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New Visualities: Hybrid Media in Post-National Digital Spaces (Toronto, Canada, April 30-3, 2015)
full name / name of organization:
Northeast Modern Language Association
Please submit abstracts here: https://nemla.org/convention/2015/cfp.html#cfp15367
This panel seeks papers that examine how hybrid, multimodal, and new media forms influence visual culture in a time when the popular mode of creation, distribution, and consumption is gradually shifting from print to digital displays.
In addition to the upheaval caused to traditional media by the current transition from print to digital technologies, the simultaneous emergence of hybrid and new media forms necessitates closer analysis, especially as it regards representations of gender, sexuality, race, ethnicity, and disability across media platforms and in new forms appropriating tropes from other print or screen-based media.
Moreover, visual idioms must now inevitably be seen as occupying a post-national digital space where images circulate widely beyond borders and far from their original contexts. Such recent examples as Occupy Wall Street’s use of visuals to communicate a social and political agenda, Anonymous’ use of the Guy Fawkes mask to both obscure identity and create a sense of community, the Arab Spring’s use of social media to organize protests, and the 2009 Iranian election protests’ international reach all testify to the continued power of images to move, mobilize, and affect change when distributed through digital and new media platforms.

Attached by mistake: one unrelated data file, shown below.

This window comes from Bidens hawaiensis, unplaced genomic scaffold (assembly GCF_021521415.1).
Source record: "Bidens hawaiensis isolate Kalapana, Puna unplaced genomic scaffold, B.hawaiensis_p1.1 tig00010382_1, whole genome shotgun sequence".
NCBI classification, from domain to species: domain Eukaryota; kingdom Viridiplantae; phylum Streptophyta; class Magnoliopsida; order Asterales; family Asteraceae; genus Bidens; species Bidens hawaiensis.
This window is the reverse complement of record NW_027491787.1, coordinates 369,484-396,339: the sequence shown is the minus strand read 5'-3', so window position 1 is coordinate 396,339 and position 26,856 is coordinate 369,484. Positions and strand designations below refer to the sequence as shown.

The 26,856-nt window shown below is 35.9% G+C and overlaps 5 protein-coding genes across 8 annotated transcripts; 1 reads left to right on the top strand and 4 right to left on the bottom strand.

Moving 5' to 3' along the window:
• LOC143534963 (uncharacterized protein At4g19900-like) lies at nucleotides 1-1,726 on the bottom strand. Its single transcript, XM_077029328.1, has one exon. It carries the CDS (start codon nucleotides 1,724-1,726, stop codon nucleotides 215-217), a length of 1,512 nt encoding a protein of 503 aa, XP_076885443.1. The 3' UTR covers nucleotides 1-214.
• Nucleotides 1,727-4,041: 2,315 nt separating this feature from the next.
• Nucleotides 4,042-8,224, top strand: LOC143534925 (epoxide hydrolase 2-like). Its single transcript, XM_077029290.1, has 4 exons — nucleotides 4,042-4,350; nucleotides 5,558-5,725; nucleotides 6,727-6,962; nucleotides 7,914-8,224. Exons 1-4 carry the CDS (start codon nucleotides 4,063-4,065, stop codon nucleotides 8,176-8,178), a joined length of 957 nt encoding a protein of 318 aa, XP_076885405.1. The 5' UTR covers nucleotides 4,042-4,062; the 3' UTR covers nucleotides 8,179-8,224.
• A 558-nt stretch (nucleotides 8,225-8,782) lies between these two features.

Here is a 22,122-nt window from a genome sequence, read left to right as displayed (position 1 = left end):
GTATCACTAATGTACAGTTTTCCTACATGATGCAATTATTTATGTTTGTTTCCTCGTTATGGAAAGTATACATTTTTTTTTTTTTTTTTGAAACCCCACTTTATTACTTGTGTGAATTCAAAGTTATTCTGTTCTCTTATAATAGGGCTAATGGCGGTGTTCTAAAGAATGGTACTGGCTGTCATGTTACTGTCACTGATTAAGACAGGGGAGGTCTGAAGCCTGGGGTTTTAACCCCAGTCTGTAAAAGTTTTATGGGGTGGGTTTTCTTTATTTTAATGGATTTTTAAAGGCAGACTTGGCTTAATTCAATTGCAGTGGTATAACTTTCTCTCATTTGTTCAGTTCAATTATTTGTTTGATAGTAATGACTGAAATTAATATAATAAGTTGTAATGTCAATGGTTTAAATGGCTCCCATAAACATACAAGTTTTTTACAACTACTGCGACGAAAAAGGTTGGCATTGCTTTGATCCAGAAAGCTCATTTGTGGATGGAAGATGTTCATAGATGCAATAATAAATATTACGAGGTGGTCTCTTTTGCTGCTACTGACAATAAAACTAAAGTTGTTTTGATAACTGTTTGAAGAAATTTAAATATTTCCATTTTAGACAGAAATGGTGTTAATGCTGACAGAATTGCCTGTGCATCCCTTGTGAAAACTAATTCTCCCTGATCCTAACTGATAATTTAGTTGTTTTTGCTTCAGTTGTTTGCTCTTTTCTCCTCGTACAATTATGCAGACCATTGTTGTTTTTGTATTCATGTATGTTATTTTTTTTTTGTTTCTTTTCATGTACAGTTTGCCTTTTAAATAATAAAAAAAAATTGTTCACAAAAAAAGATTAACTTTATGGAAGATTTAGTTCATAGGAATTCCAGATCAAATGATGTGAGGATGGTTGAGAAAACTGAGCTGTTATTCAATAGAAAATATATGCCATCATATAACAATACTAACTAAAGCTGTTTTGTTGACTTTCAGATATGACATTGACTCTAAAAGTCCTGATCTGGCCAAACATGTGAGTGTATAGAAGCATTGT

But do traditional media boundaries still matter in an online world visually dominated by news feeds, infographics, webcomics, listicles with embedded video, and endlessly remixed image-and-text memes, all of which become part of the same never-ending flow of information easily shared across social networks and national boundaries? And if not, how do we make semiotic sense of the online and digital worlds? How do new and emergent digital media forms and technologies change the underlying structures as a result of their digital mediation? And what is the impact of digital mediation on the acts of reading, seeing, and experiencing?